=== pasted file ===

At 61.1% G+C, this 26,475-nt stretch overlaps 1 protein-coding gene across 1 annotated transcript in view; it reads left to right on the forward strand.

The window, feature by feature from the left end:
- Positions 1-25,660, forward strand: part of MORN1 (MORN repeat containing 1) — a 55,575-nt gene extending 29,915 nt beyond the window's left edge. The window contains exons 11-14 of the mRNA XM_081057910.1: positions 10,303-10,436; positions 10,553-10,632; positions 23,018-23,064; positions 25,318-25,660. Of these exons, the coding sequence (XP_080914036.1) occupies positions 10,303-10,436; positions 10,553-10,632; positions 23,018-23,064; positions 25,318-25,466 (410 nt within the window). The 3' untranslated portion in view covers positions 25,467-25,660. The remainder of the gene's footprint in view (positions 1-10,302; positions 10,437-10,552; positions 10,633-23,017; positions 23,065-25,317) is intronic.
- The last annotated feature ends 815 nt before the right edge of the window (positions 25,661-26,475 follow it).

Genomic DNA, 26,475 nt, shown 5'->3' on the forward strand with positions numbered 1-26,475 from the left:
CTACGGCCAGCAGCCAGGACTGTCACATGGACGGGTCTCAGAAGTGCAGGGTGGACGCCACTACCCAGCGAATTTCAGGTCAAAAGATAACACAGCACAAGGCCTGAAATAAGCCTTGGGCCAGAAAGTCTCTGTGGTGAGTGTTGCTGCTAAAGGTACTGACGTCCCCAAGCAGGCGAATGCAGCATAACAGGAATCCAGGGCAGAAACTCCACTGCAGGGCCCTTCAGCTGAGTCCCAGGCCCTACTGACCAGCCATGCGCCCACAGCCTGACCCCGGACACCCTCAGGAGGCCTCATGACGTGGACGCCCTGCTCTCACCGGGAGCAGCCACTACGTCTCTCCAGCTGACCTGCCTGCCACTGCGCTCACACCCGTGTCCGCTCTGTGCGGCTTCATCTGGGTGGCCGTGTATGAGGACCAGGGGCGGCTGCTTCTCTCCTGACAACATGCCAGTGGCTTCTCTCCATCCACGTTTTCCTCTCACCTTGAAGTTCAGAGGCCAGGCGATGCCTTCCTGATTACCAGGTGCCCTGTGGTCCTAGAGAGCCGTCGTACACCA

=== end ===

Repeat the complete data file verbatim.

At 61.1% G+C, this 26,475-nt stretch overlaps 1 protein-coding gene across 1 annotated transcript in view; it reads left to right on the forward strand.

The window, feature by feature from the left end:
- Positions 1-25,660, forward strand: part of MORN1 (MORN repeat containing 1) — a 55,575-nt gene extending 29,915 nt beyond the window's left edge. The window contains exons 11-14 of the mRNA XM_081057910.1: positions 10,303-10,436; positions 10,553-10,632; positions 23,018-23,064; positions 25,318-25,660. Of these exons, the coding sequence (XP_080914036.1) occupies positions 10,303-10,436; positions 10,553-10,632; positions 23,018-23,064; positions 25,318-25,466 (410 nt within the window). The 3' untranslated portion in view covers positions 25,467-25,660. The remainder of the gene's footprint in view (positions 1-10,302; positions 10,437-10,552; positions 10,633-23,017; positions 23,065-25,317) is intronic.
- The last annotated feature ends 815 nt before the right edge of the window (positions 25,661-26,475 follow it).

Genomic DNA, 26,475 nt, shown 5'->3' on the forward strand with positions numbered 1-26,475 from the left:
CTACGGCCAGCAGCCAGGACTGTCACATGGACGGGTCTCAGAAGTGCAGGGTGGACGCCACTACCCAGCGAATTTCAGGTCAAAAGATAACACAGCACAAGGCCTGAAATAAGCCTTGGGCCAGAAAGTCTCTGTGGTGAGTGTTGCTGCTAAAGGTACTGACGTCCCCAAGCAGGCGAATGCAGCATAACAGGAATCCAGGGCAGAAACTCCACTGCAGGGCCCTTCAGCTGAGTCCCAGGCCCTACTGACCAGCCATGCGCCCACAGCCTGACCCCGGACACCCTCAGGAGGCCTCATGACGTGGACGCCCTGCTCTCACCGGGAGCAGCCACTACGTCTCTCCAGCTGACCTGCCTGCCACTGCGCTCACACCCGTGTCCGCTCTGTGCGGCTTCATCTGGGTGGCCGTGTATGAGGACCAGGGGCGGCTGCTTCTCTCCTGACAACATGCCAGTGGCTTCTCTCCATCCACGTTTTCCTCTCACCTTGAAGTTCAGAGGCCAGGCGATGCCTTCCTGATTACCAGGTGCCCTGTGGTCCTAGAGAGCCGTCGTACACCA